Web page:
Indian music composer Bappi Lahiri, who was known for his groovy disco tunes and eye-catching fashion style, has died at the age of 69.
Lahiri, who recovered from Covid in April last year, was in hospital for the past month. He died on Tuesday.
His funky, foot-stomping music had Indians fall in love with disco and had an entire country dancing to his tunes.
Politicians, cricketers and Bollywood stars have mourned his death, with many remembering their favourite songs.
Prime Minister Narendra Modi said he was saddened by Lahiri’s death.
“His demise leaves a big void in the world of Indian music,” Mr Modi tweeted. “Bappi Da will be remembered for his versatile singing and lively nature
Fondly known as “Bappi Da”, Lahiri is credited for getting the disco ball spinning in India.
His music from the movie Disco Dancer introduced a new form of freeform dancing in Bollywood. It also turned actors like Mithun Chakraborty into icons, whose groovy moves to the bouncing synths, immortalised him as a dancing legend.
Lahiri composed songs for several other hit Bollywood flicks such as Himmatwala, Sharaabi, Adventures of Tarzan, Dance Dance, Satyamev Jayate, Shola Aur Shabnam, among others.
But often, the most striking characteristic about Lahiri was his casual, ornamental bling.
Always seen sporting gleaming gold chains and bracelets, he was a style icon for many. His flashy velvet jackets and sequinned robes were also a trademark style.
In 2016, the musician explained that his love for gold was connected to his fondness for American rockstar Elvis Presley.
“In Hollywood, famous singer Elvis Presley used to wear gold chains. I was a huge follower of Presley. I used to think, if I become successful someday, then I will build a different image of mine. By the grace of God, I could do it with gold,” he told ANI news agency.
‘An early epitome of bling’
Soutik Biswas, BBC News
Bappi Lahiri was a bit of a maverick.
For one, the “king of Bollywood disco” was an early epitome of bling. In the stodgy India of 1980s, Lahiri flaunted a flashy sartorial style – trademark dark glasses, gold chains and rings, diamond-encrusted bracelets, flowing long hair and velvet clothes.
Music fans frowned upon his sartorial choices, and often called him the “Golden man” in jest. He never really become a style icon with the young, but that did not disturb him in the least: he soldiered on with his gold chains, an amiable swag and his bouncy hits.
He was unapologetic about lifting of samples of other people’s music, much before sampling became popular. “If we talk about copying, it is a tradition,” Lahiri told an interviewer.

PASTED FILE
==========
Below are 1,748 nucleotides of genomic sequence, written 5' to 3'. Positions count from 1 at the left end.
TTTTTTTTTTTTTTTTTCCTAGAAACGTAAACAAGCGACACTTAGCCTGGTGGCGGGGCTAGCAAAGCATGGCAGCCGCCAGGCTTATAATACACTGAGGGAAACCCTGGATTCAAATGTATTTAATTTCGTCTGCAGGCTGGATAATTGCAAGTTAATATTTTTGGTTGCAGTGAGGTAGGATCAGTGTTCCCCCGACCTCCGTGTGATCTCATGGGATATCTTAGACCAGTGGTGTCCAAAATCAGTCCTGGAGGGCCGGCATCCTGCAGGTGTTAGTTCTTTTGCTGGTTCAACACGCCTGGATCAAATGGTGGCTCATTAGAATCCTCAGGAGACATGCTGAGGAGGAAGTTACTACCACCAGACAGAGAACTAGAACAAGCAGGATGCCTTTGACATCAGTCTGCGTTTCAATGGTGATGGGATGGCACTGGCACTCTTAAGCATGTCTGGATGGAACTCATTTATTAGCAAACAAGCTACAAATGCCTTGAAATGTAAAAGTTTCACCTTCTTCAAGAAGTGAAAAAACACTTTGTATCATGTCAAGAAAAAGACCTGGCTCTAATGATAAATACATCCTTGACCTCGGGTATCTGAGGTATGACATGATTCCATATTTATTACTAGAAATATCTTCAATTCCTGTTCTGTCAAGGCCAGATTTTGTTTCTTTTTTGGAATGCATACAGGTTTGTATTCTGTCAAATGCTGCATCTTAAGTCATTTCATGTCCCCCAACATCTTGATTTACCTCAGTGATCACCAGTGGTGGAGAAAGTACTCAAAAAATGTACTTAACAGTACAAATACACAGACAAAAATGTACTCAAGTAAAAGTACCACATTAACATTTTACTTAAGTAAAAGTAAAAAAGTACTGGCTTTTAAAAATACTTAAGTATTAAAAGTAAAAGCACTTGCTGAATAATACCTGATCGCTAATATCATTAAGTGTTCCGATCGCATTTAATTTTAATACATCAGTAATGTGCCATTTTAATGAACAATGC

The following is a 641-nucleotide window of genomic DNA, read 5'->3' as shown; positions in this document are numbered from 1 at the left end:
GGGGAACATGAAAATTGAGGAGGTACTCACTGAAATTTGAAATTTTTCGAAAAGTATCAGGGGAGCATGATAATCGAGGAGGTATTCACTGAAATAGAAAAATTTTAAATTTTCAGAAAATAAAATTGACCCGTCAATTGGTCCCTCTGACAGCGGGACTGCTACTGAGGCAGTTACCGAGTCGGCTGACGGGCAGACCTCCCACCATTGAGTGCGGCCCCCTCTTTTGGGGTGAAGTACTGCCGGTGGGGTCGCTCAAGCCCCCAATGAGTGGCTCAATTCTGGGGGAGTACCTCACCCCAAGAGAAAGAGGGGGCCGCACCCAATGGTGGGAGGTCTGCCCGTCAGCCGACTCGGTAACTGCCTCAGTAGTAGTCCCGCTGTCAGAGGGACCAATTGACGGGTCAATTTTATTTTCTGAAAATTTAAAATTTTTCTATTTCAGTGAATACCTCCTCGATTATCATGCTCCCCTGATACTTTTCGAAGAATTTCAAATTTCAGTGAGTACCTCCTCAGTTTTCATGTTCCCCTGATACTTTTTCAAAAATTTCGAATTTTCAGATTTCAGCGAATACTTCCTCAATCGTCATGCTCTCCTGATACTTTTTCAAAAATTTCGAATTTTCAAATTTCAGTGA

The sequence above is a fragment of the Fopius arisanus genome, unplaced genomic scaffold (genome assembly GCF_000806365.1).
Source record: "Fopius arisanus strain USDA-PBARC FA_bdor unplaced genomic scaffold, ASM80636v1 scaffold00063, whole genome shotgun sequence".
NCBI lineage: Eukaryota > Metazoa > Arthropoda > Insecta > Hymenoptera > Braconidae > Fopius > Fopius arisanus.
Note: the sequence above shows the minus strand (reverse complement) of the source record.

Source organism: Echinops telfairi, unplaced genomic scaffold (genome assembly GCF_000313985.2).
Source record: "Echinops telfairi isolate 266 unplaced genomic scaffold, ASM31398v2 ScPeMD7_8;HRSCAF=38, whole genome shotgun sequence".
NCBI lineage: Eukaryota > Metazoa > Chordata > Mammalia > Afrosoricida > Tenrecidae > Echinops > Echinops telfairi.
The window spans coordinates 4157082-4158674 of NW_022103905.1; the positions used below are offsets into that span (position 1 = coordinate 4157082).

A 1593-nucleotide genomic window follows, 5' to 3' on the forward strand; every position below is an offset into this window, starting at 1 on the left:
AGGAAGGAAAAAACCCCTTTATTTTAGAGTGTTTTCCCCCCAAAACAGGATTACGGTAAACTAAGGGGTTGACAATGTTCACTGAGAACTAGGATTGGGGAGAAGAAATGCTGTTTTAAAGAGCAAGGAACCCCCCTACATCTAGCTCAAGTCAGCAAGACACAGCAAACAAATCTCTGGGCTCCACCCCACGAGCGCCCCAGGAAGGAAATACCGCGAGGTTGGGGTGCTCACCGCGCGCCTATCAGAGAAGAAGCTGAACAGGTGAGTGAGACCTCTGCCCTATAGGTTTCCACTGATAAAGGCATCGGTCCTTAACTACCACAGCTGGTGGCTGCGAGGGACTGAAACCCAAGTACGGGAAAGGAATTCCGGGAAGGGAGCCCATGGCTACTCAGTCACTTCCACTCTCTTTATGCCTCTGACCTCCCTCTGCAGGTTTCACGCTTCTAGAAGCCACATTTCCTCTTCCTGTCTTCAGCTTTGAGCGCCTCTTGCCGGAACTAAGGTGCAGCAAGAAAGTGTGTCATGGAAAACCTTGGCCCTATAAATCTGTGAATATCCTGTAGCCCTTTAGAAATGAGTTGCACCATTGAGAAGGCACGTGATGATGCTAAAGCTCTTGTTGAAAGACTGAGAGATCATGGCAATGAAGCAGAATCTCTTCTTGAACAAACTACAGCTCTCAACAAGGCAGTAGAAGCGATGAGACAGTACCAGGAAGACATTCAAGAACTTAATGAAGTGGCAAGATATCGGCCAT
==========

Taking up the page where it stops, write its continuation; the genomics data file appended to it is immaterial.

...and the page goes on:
In an ironical twist, in 2002, he ended up suing rap legend Dr Dre, hip-hop artist Truth Hurts and producer DJ Quick for using a snippet from a song he had composed for a 1981 Bollywood film. Eventually he shared a credit on the song, so “its ok, and I am happy”, he said.
Other times, he regaled his fans with an unending stream of happy, unverifiable stories.
He once claimed that “everyone in Hollywood knew him” and he had offers to sing with Whitney Houston and Jackson Five.
He said he owed his image to Elvis Presley and that he could not turn down an offer to dub in Hindi for Elton John’s part in The Kingsman: The Golden Circle because “we are both so similar, our style, or dressing, the way we sing”.
In his telling, his gold apparently even impressed Michael Jackson. At a meeting during his concert trip to India in the 1990s, the superstar touched his jewellery and exclaimed, ‘Oh God! What a chain!’, Lahiri recounted.
After Lahiri recovered from Covid last year, there was speculation about his health and in September, he said he was “doing well” and that it was “disheartening” to learn that there were rumours circulating about him.
As the news of his death became public on Wednesday morning, tributes began pouring in for the “Disco King” of India.
“Bappi Da, your voice was the reason for millions to dance, including me. Thank you for all the happiness you brought through your music,” tweeted actor Akshay Kumar.
One fan said that Lahiri’s music transcended boundaries and wrote about the popularity of his smash hit – I am a Disco Dancer – among Russians and other former Soviet Union countries
Mamata Banerjee, the chief minister of the eastern state of West Bengal – where Lahiri was born and based – also condoled the musician’s untimely death.
“A boy from our North Bengal, he rose to all-India fame and success by the dint of his sheer talent and hard work, and made us proud by his musical contributions,” she wrote on Twitter.